Instruction to fix your vehicle steering shaft
It’s pretty straightforward; here are some instructions to help:
- Remove 2 bolts holding the rubber/cloth coupling to the lower shaft
- Remove tire for access.
- Drive out roll pin–don’t hit too hard without using a steel block to jam between the steering box shaft and the frame, or you will hammer the roller bearings in the steering box.
- Pull the shaft and coupling off the splined steering box input shaft.
- Remove retainer & rubber cover, use a punch to knock the retainer pin near the “mouth” of the coupler out of the way, and pull steering shaft out of the coupler box.
- Clean out grease and drill & tap for a grease zerk near the roll pin end so you can grease the coupler in the future, and also use grease to force out any water that gets in.
- Replace sintered iron “shoes” and reassemble coupler with new moly wheel bearing grease/aluminum complex (it’s very water resistant in addition to working well). Tap retainer pin back into place, install rubber seal and retainer.
- Slide coupler onto steering box input shaft being careful to rotate so the splines match correctly so the roll pin goes in without interference (Look to see that the roll pin hole is unobstructed all the way through the coupler, shaft, and coupler again).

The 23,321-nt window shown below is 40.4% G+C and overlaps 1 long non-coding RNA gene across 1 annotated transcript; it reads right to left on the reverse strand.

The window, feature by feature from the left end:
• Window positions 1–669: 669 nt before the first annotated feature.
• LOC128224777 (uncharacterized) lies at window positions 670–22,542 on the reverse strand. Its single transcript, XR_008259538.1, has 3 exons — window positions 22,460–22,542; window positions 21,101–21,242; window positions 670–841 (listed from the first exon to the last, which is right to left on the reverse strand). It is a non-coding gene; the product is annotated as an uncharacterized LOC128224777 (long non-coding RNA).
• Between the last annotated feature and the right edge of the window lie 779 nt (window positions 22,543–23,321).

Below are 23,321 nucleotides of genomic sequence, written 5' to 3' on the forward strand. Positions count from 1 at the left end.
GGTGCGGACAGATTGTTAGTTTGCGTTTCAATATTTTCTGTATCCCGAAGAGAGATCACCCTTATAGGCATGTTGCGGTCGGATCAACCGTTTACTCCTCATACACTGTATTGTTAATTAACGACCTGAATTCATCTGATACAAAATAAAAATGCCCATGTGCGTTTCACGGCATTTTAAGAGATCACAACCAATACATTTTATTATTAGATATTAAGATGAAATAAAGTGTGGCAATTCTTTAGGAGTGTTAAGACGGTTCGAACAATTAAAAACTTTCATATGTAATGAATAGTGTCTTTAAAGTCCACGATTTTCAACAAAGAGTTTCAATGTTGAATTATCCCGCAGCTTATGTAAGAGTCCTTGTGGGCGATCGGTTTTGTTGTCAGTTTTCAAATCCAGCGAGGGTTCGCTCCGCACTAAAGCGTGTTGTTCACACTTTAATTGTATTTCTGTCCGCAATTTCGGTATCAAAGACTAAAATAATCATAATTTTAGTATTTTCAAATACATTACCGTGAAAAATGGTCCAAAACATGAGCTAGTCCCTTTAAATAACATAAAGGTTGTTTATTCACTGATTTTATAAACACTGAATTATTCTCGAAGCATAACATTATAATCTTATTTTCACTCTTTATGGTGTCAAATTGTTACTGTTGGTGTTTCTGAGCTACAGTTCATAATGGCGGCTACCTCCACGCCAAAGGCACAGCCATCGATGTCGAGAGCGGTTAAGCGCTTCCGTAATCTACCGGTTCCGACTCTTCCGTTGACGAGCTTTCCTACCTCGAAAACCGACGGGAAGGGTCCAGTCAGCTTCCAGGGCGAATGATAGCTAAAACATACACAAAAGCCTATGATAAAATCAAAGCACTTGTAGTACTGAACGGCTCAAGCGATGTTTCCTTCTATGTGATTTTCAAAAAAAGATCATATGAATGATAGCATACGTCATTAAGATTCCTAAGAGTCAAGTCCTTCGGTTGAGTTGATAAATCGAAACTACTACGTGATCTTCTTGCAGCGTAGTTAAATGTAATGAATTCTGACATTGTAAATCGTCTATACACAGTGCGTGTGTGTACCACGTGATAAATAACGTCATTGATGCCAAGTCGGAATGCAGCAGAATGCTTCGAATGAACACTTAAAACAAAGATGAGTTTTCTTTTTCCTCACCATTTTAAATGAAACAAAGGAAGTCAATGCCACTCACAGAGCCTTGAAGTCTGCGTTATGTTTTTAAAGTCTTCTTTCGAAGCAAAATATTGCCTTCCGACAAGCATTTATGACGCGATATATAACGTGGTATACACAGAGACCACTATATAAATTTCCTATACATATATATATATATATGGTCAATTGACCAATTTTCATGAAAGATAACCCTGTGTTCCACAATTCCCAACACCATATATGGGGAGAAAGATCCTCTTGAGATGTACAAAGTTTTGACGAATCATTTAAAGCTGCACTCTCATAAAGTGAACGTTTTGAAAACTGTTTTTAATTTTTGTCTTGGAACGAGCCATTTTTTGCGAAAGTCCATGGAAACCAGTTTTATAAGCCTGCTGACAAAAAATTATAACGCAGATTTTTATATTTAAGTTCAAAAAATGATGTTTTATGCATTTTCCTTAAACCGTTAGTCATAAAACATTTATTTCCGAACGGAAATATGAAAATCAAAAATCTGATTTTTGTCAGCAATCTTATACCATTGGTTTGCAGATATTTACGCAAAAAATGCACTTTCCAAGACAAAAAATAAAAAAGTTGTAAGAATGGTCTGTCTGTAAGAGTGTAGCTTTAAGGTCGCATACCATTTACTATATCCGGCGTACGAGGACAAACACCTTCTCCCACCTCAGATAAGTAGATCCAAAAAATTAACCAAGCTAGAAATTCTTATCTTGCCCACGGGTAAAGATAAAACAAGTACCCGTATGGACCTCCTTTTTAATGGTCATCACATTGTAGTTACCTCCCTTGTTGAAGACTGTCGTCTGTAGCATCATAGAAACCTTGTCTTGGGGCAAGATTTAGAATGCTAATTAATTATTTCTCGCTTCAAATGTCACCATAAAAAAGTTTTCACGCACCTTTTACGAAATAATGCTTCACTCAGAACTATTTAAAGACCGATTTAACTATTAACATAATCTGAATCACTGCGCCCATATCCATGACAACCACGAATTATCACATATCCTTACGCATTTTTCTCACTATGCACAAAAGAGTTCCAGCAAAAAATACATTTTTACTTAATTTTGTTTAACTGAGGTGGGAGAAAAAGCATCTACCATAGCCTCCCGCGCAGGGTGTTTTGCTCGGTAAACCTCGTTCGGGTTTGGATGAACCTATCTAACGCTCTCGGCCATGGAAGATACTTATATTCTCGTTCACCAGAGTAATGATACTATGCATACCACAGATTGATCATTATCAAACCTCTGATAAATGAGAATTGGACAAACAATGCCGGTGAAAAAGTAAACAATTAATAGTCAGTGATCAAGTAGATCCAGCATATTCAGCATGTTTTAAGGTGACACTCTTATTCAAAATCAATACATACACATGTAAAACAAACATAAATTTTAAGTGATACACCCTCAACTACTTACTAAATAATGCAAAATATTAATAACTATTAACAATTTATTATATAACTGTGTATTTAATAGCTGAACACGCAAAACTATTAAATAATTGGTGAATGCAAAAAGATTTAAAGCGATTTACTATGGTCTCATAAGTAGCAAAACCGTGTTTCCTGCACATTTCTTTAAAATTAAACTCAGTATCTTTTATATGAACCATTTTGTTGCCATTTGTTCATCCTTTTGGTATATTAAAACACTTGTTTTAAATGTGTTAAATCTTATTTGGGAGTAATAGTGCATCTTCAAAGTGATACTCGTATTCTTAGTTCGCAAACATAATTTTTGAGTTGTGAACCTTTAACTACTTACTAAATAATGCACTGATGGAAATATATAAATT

- Install a new roll pin (Dorman makes a longer one than stock that I like better, 5/16″ x 1.5″).
- Reinstall two bolts holding cloth/rubber coupling to lower steering shaft.
Inside the coupler at the steering box end is type of C.V. joint which can be repaired.
First remove the shaft and coupler from the truck, then remove the rubber seal and retainer from the coupler. Drive the small roll pin from the coupler housing to remove the steering shaft from the coupler.
Separate the shaft from the coupler (notice how the pieces that make up the C.V. joint go thgether). There is a 3/8 pin that goes through the steering shaft and holds the two plates that make up the joint, these plates allow the steering shaft to move telescopically within the coupler housing. The slack in the coupler was caused by the steering shaft hole (where the 3/8 pin goes through) being worn out and enlarged.
The fix in this case, was to weld the pin inside the hole of the shaft, then carefully grinding the weld down so that it doesn’t interfere with the side plates of the joint.
Then reassemble the joint and pack it full of grease before putting the rubber seal and retainer back on. Install the shaft back on the truck, take the truck for a test drive and start smiling!!!!